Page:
The Haxan Cloak has scored the whole of folk horror film Midsommar
Vancouver-born, New York-based cellist Julia Kent started her musical career in experimental cello group Rasputina in the 90s before going on to work and tour with Antony and the Johnsons. Having previously released two solo albums – ‘Delay’  and ‘Green and Grey’  – she has now found a home on Yorkshire indie The Leaf Label. It’s a context that suits her, striking up conversations with the searching works of Polar Bear’s Sebastian Rochford and the steely shadows of Sweden’s Roll The Dice (who we interviewed here). An urge to bridge worlds has always underpinned Kent’s work, and often involved her disrupting the structures of her classical background by incorporating found sound into her compositions. ‘Character’, which we are thrilled to premiere in full today, is her third solo album and first for Leaf. It’s a deeply intimate record, one that maps the flux and flow of our inner world and, at points, invokes life’s chaos in order to provide shelter in the calm at its core. Listen here, and find out more about the making of album in the short interview below.
The album’s notion that we are all characters in our own narratives makes ever-increasing sense in our media-drenched realities. It is a feeling that is, of course, enhanced dramatically by listening to music: the world around us takes on different shapes and meaning through its veil. Were there any specific experiences that led to the album’s concept?
“‘Character’ is an exploration of an inner geography; a sort of personal chart.” Julia Kent
Julia Kent: “Music for me definitely is a way of shaping both the world around me and my own internal narrative. As you say, these days we are completely bombarded with superficial information and with the illusion of infinite choice, and music is so important as a way of focusing on what is relevant and emotionally true. ‘Character’ is very much an inward-looking record; with my previous solo records, I felt more inspired by external atmospheres—airports for ‘Delay’ and the natural world for ‘Green and Grey’—but ‘Character’, on the other hand, is an exploration of an inner geography; a sort of personal chart.”
I love the incorporation of found sound into your composition – although they’re more hidden on ‘Character’, they provide a visceral landscape. How do you approach composing with found sound? Do you have a library of found sounds you experiment with or are they conceived in the moment?
Julia Kent: “A lot of the sounds I use truly are “found,” in the sense of being discovered—it’s a pretty spontaneous and experimental process for me! Sometimes I am trying to recreate some kind of serendipitous accident that happened while I was looping, where an accidental sound, once repeated, became integral to how the music developed. For ‘Character’ I used a lot of unexpected sound sources that I then transformed through processing, trying to retain something of their character while simultaneously making them hard to identify.”
What drew you to the cello originally and what continues to bind you to it as your primary instrument?
Julia Kent: “I have played cello since I was very young; I studied classically, and then fled that world and never looked back! I love the cello because it is capable of making such a wide range of sounds, and because, for me, it feels like my voice. And I’m continually inspired by all the musicians who have used the cello in not necessarily traditional, but incredibly expressive ways: people like Tom Cora, and Ernst Reijseger, and, of course, Arthur Russell.”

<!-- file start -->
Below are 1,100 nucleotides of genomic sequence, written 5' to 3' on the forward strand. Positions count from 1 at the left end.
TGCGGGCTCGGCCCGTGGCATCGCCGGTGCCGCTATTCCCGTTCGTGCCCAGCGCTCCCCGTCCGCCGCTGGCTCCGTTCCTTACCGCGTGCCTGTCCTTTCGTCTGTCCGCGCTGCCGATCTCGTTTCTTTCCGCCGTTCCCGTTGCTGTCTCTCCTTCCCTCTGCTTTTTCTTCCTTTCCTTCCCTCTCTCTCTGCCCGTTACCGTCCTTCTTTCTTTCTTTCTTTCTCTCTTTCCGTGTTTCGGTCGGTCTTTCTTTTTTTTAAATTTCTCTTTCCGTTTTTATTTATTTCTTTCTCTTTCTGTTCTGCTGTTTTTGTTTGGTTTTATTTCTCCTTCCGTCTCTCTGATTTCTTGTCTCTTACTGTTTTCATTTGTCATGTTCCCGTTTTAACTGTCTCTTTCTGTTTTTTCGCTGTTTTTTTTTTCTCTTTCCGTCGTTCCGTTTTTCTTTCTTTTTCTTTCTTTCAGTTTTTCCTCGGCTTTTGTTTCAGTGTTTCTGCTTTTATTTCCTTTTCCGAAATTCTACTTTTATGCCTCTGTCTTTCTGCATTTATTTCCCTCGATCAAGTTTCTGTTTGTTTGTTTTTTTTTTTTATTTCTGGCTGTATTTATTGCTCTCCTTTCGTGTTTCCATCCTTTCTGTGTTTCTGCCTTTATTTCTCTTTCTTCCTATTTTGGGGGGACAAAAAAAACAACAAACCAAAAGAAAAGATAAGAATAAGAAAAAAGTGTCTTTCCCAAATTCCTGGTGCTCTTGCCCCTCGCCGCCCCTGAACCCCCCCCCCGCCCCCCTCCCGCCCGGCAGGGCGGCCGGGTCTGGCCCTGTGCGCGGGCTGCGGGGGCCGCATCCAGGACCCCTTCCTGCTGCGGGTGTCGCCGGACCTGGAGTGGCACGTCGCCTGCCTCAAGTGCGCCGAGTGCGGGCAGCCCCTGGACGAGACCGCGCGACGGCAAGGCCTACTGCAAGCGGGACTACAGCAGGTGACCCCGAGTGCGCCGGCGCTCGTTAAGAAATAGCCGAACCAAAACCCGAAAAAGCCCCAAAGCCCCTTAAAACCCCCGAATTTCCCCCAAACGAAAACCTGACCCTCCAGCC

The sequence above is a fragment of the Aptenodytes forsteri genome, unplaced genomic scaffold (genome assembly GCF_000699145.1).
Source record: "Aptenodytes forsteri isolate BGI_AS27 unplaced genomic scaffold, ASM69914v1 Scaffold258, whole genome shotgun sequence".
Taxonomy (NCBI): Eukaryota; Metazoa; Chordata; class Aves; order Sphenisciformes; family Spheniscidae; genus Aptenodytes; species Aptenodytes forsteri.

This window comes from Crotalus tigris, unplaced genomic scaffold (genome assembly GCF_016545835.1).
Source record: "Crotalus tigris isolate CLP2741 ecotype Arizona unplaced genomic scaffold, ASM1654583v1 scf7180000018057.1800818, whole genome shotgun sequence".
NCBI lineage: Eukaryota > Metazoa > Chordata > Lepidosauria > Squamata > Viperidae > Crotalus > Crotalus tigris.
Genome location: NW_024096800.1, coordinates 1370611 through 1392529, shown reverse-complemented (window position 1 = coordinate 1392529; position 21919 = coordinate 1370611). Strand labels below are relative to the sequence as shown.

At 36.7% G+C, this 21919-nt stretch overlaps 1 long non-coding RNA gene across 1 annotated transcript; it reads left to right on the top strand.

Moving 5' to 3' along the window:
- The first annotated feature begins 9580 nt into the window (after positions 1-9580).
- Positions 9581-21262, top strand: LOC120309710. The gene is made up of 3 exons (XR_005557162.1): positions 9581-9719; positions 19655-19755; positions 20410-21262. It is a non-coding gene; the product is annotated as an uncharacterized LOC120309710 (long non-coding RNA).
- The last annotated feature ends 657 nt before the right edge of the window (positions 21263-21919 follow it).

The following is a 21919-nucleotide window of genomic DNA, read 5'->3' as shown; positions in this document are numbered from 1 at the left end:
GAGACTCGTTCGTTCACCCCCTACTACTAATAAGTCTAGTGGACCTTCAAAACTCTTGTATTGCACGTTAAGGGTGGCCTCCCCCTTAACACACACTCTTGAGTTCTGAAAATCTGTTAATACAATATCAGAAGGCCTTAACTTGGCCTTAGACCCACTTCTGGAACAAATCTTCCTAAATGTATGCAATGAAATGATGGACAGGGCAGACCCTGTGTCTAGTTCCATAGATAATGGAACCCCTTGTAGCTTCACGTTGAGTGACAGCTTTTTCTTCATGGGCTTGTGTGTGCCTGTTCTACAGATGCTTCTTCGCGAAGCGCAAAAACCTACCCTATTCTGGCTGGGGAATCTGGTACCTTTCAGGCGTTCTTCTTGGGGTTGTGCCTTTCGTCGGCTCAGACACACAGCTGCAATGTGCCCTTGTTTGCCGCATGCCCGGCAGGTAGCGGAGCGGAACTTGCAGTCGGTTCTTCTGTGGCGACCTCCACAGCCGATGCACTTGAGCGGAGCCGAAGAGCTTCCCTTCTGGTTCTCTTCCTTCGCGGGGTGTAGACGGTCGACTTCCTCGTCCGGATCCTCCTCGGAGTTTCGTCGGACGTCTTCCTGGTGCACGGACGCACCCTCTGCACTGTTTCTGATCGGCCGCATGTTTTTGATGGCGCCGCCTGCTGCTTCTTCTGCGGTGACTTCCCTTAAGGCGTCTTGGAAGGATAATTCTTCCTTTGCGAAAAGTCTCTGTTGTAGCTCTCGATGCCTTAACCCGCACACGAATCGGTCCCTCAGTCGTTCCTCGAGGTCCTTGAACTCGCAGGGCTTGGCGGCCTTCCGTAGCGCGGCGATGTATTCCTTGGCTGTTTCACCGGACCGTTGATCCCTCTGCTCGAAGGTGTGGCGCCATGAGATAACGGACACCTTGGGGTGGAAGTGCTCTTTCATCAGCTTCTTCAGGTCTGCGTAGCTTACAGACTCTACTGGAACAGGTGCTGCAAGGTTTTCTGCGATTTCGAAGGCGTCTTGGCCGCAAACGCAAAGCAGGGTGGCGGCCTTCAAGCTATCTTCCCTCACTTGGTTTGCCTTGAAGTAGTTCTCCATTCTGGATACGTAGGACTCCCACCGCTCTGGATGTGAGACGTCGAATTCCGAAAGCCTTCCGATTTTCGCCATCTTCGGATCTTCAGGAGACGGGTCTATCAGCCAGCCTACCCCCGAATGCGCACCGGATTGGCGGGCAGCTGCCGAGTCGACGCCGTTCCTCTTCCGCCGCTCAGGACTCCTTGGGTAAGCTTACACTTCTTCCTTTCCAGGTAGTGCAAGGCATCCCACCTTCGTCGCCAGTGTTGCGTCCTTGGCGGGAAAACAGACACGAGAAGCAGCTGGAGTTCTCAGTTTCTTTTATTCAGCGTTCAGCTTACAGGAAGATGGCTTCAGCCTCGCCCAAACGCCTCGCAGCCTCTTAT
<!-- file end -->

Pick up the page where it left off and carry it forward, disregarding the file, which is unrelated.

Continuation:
Do you have any rituals or practices that you’ve found guide your creative process when working alone?
“Working with technology can be frustrating: some of my rituals involve invoking the obscure gods who apparently govern the correct functioning of Pro Tools.” Julia Kent
Julia Kent: “I find working at home, alone, very freeing; it feels very intimate, and I think it allows me to express myself in the most direct and personal way I can. And, after having spent quite a lot of my musical career in studios, being recorded by other people, it’s been incredibly empowering to learn about, and take control of, the recording process. But, of course, working with technology can be frustrating: some of my rituals involve invoking the obscure gods who apparently govern the correct functioning of Pro Tools and, when that fails, quite a lot of cursing.”
Outside of sound, what else feeds into the shaping of your music?
Julia Kent: I think all of my life goes into my music; I feel lucky to have that kind of outlet for it. And of course I am constantly influenced by the sounds that surround me. I travel alone a lot, and that isolation really makes me conscious of whatever sound environment I’m in.
Did your home of New York find its way into this album in any way?
Julia Kent: “For sure, the energy of New York City is always present in whatever I do, even when what I am doing is attempting to block it out. I’ve never actually experienced what it might be like to live in the middle of the countryside and make music in total isolation and silence. It sounds…peaceful? But I find living in New York City incredibly stimulating, creatively, even when it’s exhausting. It’s an interesting struggle.”
What new creative projects do you have on the horizon?
Julia Kent: “I’m very excited to be talking with a few musicians I admire enormously about the possibility of collaborating. I am about to start working on a score for a very compelling documentary film, and I am discussing collaborations with choreographers in New York and Europe, and with a theatre company in Australia. I am very interested in working in theatre and dance and film: it’s always a fascinating collaborative process.”